Dec 16, 2014 | By Alec

Earlier this year, we've reported on an interesting exhibition by Dutch designer Joris Laarman at the Friedman Benda gallery in New York. Laarman's exhibition included numerous of interesting designs revolving around the themes of digital fabrication and generative design tools, and relied on CNC mills and 3D printers.

While already turning heads at the time, one of his creations has now been donated to the Rijksmuseum Amsterdam (the State Museum Amsterdam, the largest museum of the Netherlands) by a private donor. The piece in question is the inspiring Makerschair Hexagon, possibly the first open-source 3D printable chair in the world. That's right, you can now recreate your very own museum piece! The necessary files can be downloaded from the artist's website for free, and consist of a series of STL files and an assembly guide.

The chair you can construct with the downloadable files.

Once finished, your chair will consist of exactly 77 separate black and white pieces that can be relatively easily assembled. While Laarman relied on Ultimaker 3D printers and ColorFabb XT Copolyester filament to create his works of art, you can recreate this chair with just about any type of FDM desktop printer and filament you have available. Chances are it will be the most artistic, and cheapest, chair in your whole home.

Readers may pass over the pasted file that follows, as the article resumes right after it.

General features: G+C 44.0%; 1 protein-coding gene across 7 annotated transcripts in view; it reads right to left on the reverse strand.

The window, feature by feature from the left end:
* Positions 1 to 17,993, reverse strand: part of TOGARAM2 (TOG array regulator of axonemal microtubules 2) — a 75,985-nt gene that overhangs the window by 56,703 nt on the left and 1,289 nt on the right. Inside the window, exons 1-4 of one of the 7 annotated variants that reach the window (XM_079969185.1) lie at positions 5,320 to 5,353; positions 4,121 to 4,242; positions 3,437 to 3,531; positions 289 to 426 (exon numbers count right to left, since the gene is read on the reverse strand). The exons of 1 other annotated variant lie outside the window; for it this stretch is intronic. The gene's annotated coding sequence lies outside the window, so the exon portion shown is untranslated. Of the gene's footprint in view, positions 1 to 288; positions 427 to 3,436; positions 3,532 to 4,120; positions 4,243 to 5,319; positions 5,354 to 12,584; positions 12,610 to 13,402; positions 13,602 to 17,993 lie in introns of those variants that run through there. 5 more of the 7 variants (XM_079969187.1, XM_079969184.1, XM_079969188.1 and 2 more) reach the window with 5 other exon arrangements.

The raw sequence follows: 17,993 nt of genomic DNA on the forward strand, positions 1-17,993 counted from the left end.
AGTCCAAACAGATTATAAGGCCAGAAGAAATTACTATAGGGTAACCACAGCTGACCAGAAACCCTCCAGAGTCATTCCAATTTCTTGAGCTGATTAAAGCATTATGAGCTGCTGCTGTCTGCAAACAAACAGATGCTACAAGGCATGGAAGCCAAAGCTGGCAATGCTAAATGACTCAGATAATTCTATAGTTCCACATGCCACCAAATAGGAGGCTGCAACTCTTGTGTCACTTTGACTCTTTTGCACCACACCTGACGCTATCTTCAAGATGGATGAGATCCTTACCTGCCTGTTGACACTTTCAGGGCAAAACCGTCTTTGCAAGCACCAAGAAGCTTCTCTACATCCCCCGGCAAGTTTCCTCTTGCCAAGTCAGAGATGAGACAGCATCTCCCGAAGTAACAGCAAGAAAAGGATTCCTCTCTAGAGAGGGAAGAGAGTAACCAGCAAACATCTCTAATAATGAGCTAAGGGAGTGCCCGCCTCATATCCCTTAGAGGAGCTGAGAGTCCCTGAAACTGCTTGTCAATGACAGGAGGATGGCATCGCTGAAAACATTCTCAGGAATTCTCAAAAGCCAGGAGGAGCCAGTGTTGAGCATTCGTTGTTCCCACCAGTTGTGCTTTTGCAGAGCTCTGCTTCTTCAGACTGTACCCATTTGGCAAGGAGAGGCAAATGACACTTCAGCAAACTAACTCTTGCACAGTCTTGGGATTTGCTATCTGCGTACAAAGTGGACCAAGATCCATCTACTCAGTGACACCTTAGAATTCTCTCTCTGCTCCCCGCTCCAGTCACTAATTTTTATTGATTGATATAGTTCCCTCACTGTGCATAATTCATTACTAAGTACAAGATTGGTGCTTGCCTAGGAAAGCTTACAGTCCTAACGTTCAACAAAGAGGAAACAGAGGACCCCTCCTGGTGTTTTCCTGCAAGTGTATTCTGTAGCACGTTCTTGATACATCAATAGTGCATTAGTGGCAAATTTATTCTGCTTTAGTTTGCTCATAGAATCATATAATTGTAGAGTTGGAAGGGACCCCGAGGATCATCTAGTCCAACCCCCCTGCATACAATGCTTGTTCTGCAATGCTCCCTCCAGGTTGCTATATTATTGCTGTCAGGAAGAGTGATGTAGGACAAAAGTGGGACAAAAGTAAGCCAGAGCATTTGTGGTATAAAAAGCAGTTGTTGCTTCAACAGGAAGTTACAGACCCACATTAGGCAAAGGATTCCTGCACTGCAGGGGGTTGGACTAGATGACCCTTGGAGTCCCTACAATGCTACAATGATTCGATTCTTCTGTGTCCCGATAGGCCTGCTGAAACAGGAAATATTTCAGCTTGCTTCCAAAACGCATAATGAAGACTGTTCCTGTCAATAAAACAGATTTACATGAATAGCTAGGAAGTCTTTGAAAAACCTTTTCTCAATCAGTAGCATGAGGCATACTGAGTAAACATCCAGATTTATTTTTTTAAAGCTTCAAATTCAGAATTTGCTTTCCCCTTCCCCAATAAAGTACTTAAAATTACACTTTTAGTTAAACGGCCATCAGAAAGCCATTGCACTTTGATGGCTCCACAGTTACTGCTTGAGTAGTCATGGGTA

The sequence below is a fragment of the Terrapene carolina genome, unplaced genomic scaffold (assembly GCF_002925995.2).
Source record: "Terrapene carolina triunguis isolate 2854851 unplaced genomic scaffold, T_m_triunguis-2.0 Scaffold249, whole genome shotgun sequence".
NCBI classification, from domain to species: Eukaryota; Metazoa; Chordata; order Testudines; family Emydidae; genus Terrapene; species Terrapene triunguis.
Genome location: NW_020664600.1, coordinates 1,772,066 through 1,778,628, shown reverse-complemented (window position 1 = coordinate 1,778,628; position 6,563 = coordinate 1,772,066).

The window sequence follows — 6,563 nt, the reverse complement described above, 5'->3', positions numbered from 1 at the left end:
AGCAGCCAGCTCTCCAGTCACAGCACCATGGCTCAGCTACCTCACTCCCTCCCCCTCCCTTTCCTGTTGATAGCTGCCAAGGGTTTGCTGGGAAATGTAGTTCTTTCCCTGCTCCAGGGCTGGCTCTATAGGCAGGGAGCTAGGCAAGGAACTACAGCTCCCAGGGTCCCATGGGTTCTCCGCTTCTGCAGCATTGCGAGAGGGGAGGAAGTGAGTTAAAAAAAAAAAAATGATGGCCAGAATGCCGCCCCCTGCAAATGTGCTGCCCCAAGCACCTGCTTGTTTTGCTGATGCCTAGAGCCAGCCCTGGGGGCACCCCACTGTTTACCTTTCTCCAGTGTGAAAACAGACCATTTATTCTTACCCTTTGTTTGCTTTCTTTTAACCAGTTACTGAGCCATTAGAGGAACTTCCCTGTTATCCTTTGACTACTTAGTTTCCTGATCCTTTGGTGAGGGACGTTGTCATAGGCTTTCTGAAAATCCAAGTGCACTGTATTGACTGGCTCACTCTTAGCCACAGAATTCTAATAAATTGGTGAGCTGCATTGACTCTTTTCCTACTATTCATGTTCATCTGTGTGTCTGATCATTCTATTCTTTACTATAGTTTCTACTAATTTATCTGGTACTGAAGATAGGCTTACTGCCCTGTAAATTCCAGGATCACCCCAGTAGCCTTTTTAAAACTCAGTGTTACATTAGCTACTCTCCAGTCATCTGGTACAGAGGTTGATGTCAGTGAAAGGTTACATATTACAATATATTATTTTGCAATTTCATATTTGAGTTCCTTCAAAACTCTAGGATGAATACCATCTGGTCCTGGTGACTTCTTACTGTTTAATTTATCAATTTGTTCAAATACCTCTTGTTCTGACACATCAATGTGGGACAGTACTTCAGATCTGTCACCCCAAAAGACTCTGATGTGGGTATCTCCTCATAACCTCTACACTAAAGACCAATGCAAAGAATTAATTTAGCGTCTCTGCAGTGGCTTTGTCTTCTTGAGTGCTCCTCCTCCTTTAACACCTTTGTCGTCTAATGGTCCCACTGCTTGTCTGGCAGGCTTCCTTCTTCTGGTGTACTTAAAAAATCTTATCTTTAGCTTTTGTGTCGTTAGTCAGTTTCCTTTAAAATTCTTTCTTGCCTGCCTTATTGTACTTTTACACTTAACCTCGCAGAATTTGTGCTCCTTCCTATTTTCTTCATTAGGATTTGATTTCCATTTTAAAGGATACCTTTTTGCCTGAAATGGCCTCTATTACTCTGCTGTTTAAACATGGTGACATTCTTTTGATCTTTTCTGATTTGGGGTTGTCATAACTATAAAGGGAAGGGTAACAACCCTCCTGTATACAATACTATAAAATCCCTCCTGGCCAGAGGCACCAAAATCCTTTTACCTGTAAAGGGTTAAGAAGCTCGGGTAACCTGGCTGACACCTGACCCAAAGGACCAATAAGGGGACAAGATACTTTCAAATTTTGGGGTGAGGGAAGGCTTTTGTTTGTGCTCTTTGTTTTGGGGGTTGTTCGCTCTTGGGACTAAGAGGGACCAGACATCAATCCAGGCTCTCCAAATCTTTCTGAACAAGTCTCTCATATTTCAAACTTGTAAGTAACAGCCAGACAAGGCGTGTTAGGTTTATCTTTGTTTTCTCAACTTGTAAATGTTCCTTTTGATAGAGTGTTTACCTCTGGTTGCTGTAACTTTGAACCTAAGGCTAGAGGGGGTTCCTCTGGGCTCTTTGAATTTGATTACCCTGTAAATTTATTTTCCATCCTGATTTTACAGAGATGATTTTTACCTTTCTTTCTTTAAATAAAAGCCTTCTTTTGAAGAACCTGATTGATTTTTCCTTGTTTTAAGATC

The design is fully in-line with the artist's 'Bits and Parts' project, which aims to: 'utilize small 3dprinters and cnc milling machines to fabricate full size affordable furniture available to all. By dividing designs into many small parts we were able to radically expand the potential of small consumer 3d printers and cnc milling machines. The 3D printed parts can be assembled into a piece of furniture like a three dimensional puzzle.'

His project is thus about both affordability and about exploring the possibilities of 3D printing technology. Laarman explained that it was largely borne out of frustration with the 3D printing world. 'People tend to bullshit a lot about 3D printing. Everyone's claiming the sky's the limit, but end up making a little flute or a bunch of toys'.

Artist Joris Laarman's office.

That the Makerschair Hexagon is far more than art has been clearly proven by the museum's willingness to incorporate it into their collection. Curator Ludo van Halem explained that the museum's edition has been made from imposing walnut hardwood, and has been unveiled as part of a new exhibition on modern innovative art.

Watch the chair being printed here:

Posted in 3D Printing Applications


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